The tagline on the McDonald’s site is “Mouthwatering. Grilled. Savory. Success.” None of those words mean much more than “artisanal”—outside of “grilled,” which isn’t the sexiest word in the history of edible fowl—but that’s OK. McDonald’s brags that this artisanal offering is “seasoned to perfection,” and though my definition of perfect seasoning would include about two-thirds less salt and 100 percent less butterish extract on the bun, the sandwich as a whole delivers on its modest promise.
I’ll take McDonald’s at their word that the AGCS is “seared in their kitchens,” as the browner bits on either side of the chicken cutlet seem honest enough. The McDonald’s nutrition tool reveals that the cutlet itself accounts for 110 of the sandwich’s 360 total calories, which puts its weight at a respectable quarter of a pound of pretty damn good chicken-tasting chicken. My sandwich was very demurely sauced by contemporary fast-food standards, with just 20 calories’ worth of a thin, lemony vinaigrette; the sweetish bun was light and fluffy and pleasantly potato-y (once you numbed yourself to the dairy-like element). The lettuce and tomato were an affront to the plant kingdom, of course, but at least this gentle nod toward healthful eating wasn’t undermined by limp bacon or gratuitous cheez squirtz.
Taco Bell Chickstar
This is the newest member of Taco Bell’s quesadilla-inspired family of sorta-foods. It’s hard to keep them all straight these days; this is the one they’re promoting with ads featuring an older woman flashing her boobs at the older gentleman with whom she’s sharing a ride and a meal. I hope the ride was fun, because I know the meal was sad.
What we’ve got here is a couple of tongue-sized strips of fried chicken trapped inside a whimsically folded tortilla along with brown lettuce, diced tomato, shards of curiously unmelted yellow cheese, and a thick slick of sauce. There are three different sauce options: Bacon Ranch, Chipotle, and Mango BBQ. I opted for the Mango version, which tastes like orange Lifesavers melted down in standard fast-food barbecue sauce.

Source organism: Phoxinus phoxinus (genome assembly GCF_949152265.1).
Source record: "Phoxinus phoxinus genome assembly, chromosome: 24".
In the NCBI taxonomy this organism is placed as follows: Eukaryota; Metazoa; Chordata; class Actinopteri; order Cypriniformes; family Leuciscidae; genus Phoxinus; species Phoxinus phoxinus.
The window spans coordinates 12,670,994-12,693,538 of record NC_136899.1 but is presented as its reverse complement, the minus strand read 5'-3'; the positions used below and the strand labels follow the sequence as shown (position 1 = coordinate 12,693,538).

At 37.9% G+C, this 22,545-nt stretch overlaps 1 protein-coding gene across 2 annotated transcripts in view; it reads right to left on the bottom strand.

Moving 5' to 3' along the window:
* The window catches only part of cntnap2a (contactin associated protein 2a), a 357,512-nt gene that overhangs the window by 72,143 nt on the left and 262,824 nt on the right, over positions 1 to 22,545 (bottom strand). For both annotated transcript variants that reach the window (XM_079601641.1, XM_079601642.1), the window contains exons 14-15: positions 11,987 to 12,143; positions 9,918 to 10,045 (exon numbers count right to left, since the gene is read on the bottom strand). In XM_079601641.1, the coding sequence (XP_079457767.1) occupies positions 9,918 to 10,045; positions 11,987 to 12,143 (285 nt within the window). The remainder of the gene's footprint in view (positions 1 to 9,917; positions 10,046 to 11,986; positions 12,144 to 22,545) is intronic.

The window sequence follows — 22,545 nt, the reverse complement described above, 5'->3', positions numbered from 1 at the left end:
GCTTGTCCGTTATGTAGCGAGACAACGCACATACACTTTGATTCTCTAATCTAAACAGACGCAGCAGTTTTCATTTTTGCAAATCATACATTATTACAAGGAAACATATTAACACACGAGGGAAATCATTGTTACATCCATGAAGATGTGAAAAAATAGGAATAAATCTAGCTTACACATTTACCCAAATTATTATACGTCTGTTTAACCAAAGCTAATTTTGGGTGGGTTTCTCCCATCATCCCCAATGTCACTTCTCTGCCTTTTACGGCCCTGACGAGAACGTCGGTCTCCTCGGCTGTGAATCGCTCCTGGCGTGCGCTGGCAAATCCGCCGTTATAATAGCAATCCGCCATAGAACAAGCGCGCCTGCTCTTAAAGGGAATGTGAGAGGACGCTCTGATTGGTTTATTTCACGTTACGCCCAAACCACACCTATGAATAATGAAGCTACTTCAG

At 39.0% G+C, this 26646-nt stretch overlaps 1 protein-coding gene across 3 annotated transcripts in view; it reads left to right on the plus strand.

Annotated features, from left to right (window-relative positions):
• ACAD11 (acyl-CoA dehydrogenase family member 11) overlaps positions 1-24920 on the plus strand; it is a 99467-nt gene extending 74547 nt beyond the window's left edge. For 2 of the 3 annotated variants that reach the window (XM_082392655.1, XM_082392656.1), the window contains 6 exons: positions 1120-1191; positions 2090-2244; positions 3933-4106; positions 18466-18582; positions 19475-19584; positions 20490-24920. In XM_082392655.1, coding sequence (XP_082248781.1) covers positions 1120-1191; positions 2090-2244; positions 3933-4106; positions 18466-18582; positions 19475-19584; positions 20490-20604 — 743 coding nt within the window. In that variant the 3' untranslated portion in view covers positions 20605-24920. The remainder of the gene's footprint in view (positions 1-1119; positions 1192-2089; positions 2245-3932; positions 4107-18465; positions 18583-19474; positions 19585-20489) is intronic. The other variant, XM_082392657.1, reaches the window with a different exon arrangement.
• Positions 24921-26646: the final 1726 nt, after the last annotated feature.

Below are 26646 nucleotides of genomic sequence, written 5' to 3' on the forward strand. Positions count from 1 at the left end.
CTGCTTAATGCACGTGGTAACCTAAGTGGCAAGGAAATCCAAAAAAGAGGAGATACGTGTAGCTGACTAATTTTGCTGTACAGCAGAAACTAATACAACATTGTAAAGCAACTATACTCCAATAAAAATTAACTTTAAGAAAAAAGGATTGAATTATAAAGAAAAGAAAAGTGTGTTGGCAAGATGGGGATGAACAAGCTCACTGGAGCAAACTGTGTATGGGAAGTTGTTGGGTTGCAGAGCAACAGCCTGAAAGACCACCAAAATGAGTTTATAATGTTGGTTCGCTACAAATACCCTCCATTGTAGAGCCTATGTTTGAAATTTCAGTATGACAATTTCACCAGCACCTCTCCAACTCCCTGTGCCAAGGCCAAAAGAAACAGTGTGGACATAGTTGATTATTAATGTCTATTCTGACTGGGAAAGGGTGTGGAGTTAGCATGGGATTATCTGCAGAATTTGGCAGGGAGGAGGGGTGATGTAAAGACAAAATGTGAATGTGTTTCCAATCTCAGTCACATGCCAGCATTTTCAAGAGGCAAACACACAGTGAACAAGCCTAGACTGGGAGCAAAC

The sauce was too strong, too sweet, and utterly overwhelming. The chicken was reasonable when sampled on its own, but nibbling each component individually is a fast-food reviewing convention that is of no use to the civilian eater. The chicken is coated in corn-tortilla crumbs pre-frying, which is a neat touch that gets utterly lost inside the Chickstar’s gummy exo-tortilla and beneath the heavy sauce. As for the other condiments, let me remind you that the lettuce was brown, and griddled.
The Artisan Grilled Chicken wins this in an unlikely landslide. It’s a touch pricey at $4.99, but it’s also a perfectly reasonable lunch-in-a-pinch for a moderately health-conscious adult human who isn’t too cool for a simple chicken breast in this beefy, porky era. The Chickstar has no reason to exist; it’s overpriced at $4.49, it’s unwieldy to eat unless your Bell-assembler takes the utmost care (not the very most likely circumstance), it’s nutritionally abysmal, and it tastes like candied chicken fingers wrapped in compressed Wonder Bread.
Will Gordon loves life and tolerates dissent. He lives in Cambridge, Mass. Find him on Twitter @WillGordonAgain.
Image by Sam Woolley.